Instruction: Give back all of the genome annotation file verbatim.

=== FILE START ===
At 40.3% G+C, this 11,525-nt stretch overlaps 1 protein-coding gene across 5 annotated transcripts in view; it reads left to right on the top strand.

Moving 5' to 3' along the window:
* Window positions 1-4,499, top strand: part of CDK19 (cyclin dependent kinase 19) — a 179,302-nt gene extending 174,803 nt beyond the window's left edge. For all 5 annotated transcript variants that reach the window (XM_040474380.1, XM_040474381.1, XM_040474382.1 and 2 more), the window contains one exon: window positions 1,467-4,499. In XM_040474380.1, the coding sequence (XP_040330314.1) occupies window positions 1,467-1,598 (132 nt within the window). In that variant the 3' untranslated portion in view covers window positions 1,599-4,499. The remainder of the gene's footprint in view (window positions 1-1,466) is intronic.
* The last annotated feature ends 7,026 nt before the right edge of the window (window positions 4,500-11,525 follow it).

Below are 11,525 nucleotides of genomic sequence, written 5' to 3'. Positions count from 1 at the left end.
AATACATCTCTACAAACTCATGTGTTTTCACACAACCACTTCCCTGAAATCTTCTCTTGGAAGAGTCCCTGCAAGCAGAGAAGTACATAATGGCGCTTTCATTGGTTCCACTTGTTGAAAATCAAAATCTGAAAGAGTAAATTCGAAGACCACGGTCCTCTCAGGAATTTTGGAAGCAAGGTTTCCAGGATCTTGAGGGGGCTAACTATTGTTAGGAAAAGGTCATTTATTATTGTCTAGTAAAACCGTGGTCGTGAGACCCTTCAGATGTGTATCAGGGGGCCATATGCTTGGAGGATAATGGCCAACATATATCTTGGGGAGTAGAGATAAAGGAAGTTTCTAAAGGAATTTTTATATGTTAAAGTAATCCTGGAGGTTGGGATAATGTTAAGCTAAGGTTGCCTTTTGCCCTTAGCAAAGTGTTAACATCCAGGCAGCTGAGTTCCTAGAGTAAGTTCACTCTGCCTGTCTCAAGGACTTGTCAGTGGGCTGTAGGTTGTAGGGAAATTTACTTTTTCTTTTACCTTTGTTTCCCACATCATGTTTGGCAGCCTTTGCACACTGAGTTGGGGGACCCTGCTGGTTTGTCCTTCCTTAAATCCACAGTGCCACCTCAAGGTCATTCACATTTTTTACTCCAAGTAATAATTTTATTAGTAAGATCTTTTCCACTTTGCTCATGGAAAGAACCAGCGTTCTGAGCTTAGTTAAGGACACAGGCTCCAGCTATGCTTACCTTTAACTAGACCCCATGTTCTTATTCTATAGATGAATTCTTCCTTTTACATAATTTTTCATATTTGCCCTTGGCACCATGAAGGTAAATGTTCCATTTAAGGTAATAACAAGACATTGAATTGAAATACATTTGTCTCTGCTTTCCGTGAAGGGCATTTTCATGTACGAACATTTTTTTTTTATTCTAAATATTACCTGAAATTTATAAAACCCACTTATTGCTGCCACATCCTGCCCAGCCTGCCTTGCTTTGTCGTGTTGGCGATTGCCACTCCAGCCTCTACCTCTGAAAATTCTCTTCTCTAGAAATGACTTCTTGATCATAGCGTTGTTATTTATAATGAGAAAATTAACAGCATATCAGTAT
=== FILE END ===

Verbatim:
At 40.3% G+C, this 11,525-nt stretch overlaps 1 protein-coding gene across 5 annotated transcripts in view; it reads left to right on the top strand.

Moving 5' to 3' along the window:
* Window positions 1-4,499, top strand: part of CDK19 (cyclin dependent kinase 19) — a 179,302-nt gene extending 174,803 nt beyond the window's left edge. For all 5 annotated transcript variants that reach the window (XM_040474380.1, XM_040474381.1, XM_040474382.1 and 2 more), the window contains one exon: window positions 1,467-4,499. In XM_040474380.1, the coding sequence (XP_040330314.1) occupies window positions 1,467-1,598 (132 nt within the window). In that variant the 3' untranslated portion in view covers window positions 1,599-4,499. The remainder of the gene's footprint in view (window positions 1-1,466) is intronic.
* The last annotated feature ends 7,026 nt before the right edge of the window (window positions 4,500-11,525 follow it).

Below are 11,525 nucleotides of genomic sequence, written 5' to 3'. Positions count from 1 at the left end.
AATACATCTCTACAAACTCATGTGTTTTCACACAACCACTTCCCTGAAATCTTCTCTTGGAAGAGTCCCTGCAAGCAGAGAAGTACATAATGGCGCTTTCATTGGTTCCACTTGTTGAAAATCAAAATCTGAAAGAGTAAATTCGAAGACCACGGTCCTCTCAGGAATTTTGGAAGCAAGGTTTCCAGGATCTTGAGGGGGCTAACTATTGTTAGGAAAAGGTCATTTATTATTGTCTAGTAAAACCGTGGTCGTGAGACCCTTCAGATGTGTATCAGGGGGCCATATGCTTGGAGGATAATGGCCAACATATATCTTGGGGAGTAGAGATAAAGGAAGTTTCTAAAGGAATTTTTATATGTTAAAGTAATCCTGGAGGTTGGGATAATGTTAAGCTAAGGTTGCCTTTTGCCCTTAGCAAAGTGTTAACATCCAGGCAGCTGAGTTCCTAGAGTAAGTTCACTCTGCCTGTCTCAAGGACTTGTCAGTGGGCTGTAGGTTGTAGGGAAATTTACTTTTTCTTTTACCTTTGTTTCCCACATCATGTTTGGCAGCCTTTGCACACTGAGTTGGGGGACCCTGCTGGTTTGTCCTTCCTTAAATCCACAGTGCCACCTCAAGGTCATTCACATTTTTTACTCCAAGTAATAATTTTATTAGTAAGATCTTTTCCACTTTGCTCATGGAAAGAACCAGCGTTCTGAGCTTAGTTAAGGACACAGGCTCCAGCTATGCTTACCTTTAACTAGACCCCATGTTCTTATTCTATAGATGAATTCTTCCTTTTACATAATTTTTCATATTTGCCCTTGGCACCATGAAGGTAAATGTTCCATTTAAGGTAATAACAAGACATTGAATTGAAATACATTTGTCTCTGCTTTCCGTGAAGGGCATTTTCATGTACGAACATTTTTTTTTTATTCTAAATATTACCTGAAATTTATAAAACCCACTTATTGCTGCCACATCCTGCCCAGCCTGCCTTGCTTTGTCGTGTTGGCGATTGCCACTCCAGCCTCTACCTCTGAAAATTCTCTTCTCTAGAAATGACTTCTTGATCATAGCGTTGTTATTTATAATGAGAAAATTAACAGCATATCAGTAT